The word “terrorism” entered the lexicon in the late eighteenth century. What was then a neologism has since become such a familiar term that its meaning has been stretched rather thin. Current events demand that our vocabulary be expanded to acknowledge an essential distinction between terrorism and what could be called “shockism.”

Terrorism uses violence to set in motion a political dynamic. “Shockism” uses violence to induce revulsive publicity. There is some overlap between the two. Both have recourse to indiscriminate violence toward civilians. Sometimes terrorists use shockism for publicity. Sometimes “shockists” claim a political agenda, because passing as terrorists is likely to amplify their publicity impact. But they should not be confused, and it is critical to understand that the hateful acts that make the news today—such as the recent mass shooting in Orlando—are one part terrorism and two parts shockism.

The attacks of 9/11 are a good example of the hybridization between shockism and terrorism. Like the Oklahoma City bombing, 9/11 was terrorism, with a clear political message sent to the US government. But like the Columbine massacre, it was shockism, designed to impress global minds with an extraordinary, if politically futile, performance. It is this dual nature of 9/11 that, in the years since, has furthered the confusion and cross-pollination between terrorism and shockism. As a result, terrorists who could have had a genuine political strategy occasionally lost their bearings, and engaged in expressionist atrocities that ultimately hurt their cause. Conversely, social outcasts in search of acknowledgement have framed their lethal performance in Islamist terms, hoping to appropriate some of the fame Al Qaeda acquired on and after 9/11.

Da’esh, the self-proclaimed Islamic State and Caliphate, is the monstrous child of 9/11, part terrorist organization and part producer and performer of shockist events. In the age of YouTube and compulsive selfies, Da’esh has perfected provocation to an art form, beheading and immolating prisoners in choreographed and videotaped executions. The Western public is its favorite audience, and its vanity is such that Da’esh has been willing to adopt all the orphaned horrors perpetrated in the West by loners or micro cells. But loud reciprocal claims do not mean Da’esh is directly responsible for any of those attacks; they only points at an obscene symbiosis in the universe of provocateurs.

Since the mid-2000s, the so-called “terrorist” attacks in Europe and the United States have been of the performative, shockist kind. The perpetrators were psychologically or socially unstable, and plotted and executed mass killings to give a purpose and finality to their lives. There is no need for a political and geostrategic analysis here; a socio-psychological diagnosis suffices. Shocking is a form of personal expression relatively common among social marginals, both in isolation and in clusters. In fact, each generation produces cliques of teenagers and young adults who invent fashions and lingoes and adopt provocative behaviors to offend those around them and escape anonymity. Think of zoot suiters, mods, hippies, punks, and rappers; and think of those who, like skinheads, gangbangers and riotous soccer fans, find in violence their distinctive trademark. The street brawls and rioting of hooligans, like the mass killings of terrorist wannabes, express an identity that desires to stand out in the frighteningly vast social landscape. Performances derive their power from the relation with an audience. It is not just the action of the performer, but also the reaction of the public to it that, together, create an event. If the goal is to provoke the most intense reaction—be it abhorrence—violence will generally do that. You simply need the courage to live (or die) with the consequences.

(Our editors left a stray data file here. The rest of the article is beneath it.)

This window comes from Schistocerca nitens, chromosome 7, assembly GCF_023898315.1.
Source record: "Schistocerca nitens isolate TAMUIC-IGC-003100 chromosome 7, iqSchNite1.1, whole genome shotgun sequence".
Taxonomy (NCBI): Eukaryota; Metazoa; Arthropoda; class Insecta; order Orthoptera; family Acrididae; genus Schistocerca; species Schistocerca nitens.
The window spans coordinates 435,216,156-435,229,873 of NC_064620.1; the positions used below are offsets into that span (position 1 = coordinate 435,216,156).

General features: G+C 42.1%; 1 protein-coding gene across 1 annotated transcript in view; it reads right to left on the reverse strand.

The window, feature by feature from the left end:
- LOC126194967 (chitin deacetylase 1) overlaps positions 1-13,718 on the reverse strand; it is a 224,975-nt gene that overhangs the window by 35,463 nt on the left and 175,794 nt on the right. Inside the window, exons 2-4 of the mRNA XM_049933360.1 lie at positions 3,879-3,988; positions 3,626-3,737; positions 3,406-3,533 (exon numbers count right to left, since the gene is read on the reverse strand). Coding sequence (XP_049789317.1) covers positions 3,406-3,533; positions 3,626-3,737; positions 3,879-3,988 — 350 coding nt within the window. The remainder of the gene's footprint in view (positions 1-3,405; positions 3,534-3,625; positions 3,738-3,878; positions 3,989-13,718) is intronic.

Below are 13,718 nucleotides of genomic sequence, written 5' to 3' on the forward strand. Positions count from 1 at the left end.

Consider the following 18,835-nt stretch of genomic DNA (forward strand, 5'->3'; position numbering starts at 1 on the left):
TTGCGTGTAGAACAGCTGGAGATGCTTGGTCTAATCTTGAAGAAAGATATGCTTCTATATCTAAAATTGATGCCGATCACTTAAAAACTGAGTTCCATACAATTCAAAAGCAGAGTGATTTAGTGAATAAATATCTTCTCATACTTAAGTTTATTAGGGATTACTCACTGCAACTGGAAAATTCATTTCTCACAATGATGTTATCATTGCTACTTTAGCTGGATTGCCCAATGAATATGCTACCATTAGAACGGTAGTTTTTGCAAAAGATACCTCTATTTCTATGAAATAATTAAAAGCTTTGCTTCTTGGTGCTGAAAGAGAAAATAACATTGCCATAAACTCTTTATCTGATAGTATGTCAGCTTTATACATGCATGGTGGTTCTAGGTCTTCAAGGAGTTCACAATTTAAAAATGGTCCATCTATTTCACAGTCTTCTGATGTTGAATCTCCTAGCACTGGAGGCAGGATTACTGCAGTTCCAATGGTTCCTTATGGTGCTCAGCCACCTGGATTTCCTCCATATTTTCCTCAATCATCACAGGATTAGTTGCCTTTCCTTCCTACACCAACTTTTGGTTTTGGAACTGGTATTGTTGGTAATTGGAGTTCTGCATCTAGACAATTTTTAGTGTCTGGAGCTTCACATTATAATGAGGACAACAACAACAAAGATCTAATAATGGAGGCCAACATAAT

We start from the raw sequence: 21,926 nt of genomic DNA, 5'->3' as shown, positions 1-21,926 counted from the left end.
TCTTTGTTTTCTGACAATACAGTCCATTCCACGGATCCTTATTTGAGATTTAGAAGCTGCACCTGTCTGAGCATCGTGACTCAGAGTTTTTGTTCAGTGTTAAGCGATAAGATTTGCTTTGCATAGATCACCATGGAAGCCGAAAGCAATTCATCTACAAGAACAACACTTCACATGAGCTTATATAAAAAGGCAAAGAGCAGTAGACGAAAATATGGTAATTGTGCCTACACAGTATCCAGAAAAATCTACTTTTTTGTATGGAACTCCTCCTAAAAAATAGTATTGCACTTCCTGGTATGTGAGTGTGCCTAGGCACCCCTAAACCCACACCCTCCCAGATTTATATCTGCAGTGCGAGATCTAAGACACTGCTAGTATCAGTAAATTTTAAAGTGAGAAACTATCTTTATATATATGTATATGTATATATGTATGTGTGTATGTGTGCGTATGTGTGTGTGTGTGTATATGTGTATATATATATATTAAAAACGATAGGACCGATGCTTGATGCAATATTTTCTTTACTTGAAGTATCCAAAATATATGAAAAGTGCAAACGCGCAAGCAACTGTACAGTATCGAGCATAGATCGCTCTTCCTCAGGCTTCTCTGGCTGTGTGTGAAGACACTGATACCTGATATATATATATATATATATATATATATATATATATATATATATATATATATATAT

The latest Orlando shooting is such an act. It is, in part, an installment in the series of suicide-by-mass-shooting where the connection to jihad is entirely optional. If the pilot was the Columbine school massacre, the strongest episode to date remains the 2012 Sandy Hook elementary school shooting, in which 20 children perished. Orlando is also one of those B-series sequels to 9/11, where aspiring shaheeds (martyrs) turn against their American neighborhood while paying lip service to the jihadist cause. The strategic value of their action is incomprehensible with regard defending the interests of Islam and Muslims, but in a culture obsessed with celebrity, it makes sense in terms of pure impact. The intensity of the memories of 9/11 is such that anyone firing a gun screaming Allahu Akbar will become a social network sensation. Here, the American killing is transcended by its tangential connection to global issues.

The selection of target in Orlando—a nightclub catering to the LGBT community—speaks to the recent centrality of LGBT rights in American moral and political discourse. But it is also in line with many recent Jihadist attacks against soft targets. Since the 2002 Bali bombings, which killed 202 in a crowd of tourists, militants have attacked restaurants and bars, tourist spots, concert halls, beaches, museums, hotels, and sports events. Jihad in the twenty-first century is a war against leisure and entertainment.